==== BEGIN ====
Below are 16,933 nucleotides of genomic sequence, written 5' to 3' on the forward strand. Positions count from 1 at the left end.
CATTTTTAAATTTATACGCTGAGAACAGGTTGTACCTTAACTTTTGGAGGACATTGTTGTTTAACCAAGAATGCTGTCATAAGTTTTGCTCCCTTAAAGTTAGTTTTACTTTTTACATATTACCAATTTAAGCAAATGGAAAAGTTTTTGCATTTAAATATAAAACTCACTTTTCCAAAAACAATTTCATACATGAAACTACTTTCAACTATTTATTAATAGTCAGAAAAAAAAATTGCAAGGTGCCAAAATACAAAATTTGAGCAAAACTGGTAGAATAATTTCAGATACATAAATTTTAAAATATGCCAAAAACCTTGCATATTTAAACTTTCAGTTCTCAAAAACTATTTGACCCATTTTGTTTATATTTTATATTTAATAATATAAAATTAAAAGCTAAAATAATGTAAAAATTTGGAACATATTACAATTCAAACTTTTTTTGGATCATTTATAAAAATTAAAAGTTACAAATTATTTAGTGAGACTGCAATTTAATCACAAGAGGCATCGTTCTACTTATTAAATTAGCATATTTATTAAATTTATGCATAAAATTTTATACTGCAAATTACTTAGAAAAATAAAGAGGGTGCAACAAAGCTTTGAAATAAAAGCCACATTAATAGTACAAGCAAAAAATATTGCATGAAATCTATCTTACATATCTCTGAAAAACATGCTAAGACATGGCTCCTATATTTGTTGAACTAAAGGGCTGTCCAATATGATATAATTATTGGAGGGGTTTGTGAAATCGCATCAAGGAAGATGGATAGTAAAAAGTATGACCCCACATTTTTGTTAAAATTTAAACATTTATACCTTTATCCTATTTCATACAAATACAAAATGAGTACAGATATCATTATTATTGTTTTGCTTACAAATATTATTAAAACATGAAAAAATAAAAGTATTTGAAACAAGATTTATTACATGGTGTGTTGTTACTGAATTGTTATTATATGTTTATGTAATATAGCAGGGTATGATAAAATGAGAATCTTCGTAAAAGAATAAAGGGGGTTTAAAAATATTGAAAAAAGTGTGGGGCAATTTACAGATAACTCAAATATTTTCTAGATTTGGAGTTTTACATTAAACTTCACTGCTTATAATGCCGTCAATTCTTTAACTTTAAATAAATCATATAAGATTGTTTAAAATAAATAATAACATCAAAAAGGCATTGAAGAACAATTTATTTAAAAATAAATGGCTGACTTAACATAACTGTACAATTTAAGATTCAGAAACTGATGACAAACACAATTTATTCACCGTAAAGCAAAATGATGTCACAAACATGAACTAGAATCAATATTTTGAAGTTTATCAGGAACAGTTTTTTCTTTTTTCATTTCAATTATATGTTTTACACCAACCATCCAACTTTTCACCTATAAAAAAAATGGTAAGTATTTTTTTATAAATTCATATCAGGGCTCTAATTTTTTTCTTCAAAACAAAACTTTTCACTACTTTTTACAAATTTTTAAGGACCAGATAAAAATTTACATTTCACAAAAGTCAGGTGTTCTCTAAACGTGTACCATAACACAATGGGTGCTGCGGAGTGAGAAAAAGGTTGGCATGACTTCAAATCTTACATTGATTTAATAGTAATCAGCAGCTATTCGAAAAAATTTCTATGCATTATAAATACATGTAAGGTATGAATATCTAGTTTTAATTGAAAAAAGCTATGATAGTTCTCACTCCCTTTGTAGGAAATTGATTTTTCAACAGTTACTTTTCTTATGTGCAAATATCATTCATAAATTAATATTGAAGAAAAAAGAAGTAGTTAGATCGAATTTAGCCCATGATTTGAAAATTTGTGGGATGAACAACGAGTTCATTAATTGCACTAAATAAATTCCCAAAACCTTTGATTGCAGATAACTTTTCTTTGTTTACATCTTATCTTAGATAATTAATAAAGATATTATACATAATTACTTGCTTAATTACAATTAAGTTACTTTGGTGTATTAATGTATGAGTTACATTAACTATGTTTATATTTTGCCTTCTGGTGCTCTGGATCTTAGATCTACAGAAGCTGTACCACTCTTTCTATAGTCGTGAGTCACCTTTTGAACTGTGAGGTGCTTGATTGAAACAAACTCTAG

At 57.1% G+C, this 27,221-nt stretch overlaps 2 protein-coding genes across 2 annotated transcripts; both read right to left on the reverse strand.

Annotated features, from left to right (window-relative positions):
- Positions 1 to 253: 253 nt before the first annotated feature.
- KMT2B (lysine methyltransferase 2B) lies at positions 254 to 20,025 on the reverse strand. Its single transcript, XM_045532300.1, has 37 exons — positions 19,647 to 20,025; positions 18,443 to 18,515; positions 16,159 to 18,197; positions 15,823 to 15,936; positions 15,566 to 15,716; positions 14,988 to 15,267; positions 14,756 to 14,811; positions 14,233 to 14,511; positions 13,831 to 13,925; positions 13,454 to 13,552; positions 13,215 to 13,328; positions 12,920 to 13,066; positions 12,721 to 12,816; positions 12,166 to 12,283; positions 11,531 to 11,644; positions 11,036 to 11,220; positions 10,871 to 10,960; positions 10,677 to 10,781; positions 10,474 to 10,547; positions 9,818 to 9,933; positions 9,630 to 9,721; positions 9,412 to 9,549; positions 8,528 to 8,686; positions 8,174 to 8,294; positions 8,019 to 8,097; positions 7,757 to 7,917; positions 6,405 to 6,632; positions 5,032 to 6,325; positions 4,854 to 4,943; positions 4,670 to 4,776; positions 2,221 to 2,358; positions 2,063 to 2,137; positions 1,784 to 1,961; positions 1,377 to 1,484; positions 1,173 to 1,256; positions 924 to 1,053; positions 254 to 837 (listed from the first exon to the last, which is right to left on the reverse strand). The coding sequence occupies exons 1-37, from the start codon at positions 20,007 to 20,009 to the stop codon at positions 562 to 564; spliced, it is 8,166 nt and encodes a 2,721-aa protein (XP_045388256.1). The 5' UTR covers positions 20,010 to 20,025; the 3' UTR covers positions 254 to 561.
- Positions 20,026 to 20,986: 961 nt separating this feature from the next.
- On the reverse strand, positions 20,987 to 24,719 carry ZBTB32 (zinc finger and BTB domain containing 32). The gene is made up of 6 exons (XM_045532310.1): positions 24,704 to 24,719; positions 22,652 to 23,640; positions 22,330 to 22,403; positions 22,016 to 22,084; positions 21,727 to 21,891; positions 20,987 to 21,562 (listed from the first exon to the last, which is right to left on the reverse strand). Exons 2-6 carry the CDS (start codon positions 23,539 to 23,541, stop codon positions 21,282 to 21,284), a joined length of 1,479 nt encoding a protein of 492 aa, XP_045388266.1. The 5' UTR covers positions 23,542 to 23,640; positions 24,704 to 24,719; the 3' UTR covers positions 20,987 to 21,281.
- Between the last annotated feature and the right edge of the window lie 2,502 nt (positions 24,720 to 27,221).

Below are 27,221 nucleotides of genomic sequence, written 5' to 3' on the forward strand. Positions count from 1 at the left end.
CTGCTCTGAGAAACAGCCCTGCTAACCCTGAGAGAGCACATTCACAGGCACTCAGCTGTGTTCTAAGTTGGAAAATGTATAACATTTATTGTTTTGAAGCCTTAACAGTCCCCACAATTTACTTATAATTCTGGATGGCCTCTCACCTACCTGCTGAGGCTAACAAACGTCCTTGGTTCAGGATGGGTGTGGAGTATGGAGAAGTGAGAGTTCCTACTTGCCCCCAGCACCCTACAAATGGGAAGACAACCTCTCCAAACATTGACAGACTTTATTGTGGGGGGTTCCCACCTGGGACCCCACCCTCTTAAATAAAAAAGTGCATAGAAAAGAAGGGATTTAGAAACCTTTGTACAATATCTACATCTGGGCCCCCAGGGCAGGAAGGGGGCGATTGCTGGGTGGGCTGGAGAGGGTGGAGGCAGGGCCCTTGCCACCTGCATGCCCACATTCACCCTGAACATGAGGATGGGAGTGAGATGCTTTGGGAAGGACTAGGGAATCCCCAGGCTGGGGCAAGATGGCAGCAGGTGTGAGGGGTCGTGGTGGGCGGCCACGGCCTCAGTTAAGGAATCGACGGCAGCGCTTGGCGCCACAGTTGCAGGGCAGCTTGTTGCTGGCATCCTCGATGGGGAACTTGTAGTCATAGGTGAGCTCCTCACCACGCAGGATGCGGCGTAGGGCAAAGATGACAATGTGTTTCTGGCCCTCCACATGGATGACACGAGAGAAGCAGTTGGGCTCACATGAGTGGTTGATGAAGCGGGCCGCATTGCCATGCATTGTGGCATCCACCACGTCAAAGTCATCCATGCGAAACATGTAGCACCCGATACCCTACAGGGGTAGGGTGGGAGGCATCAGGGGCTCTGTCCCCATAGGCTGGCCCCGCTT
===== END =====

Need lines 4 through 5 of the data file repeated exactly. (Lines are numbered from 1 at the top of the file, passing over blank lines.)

Annotated features, from left to right (window-relative positions):
- Positions 1 to 253: 253 nt before the first annotated feature.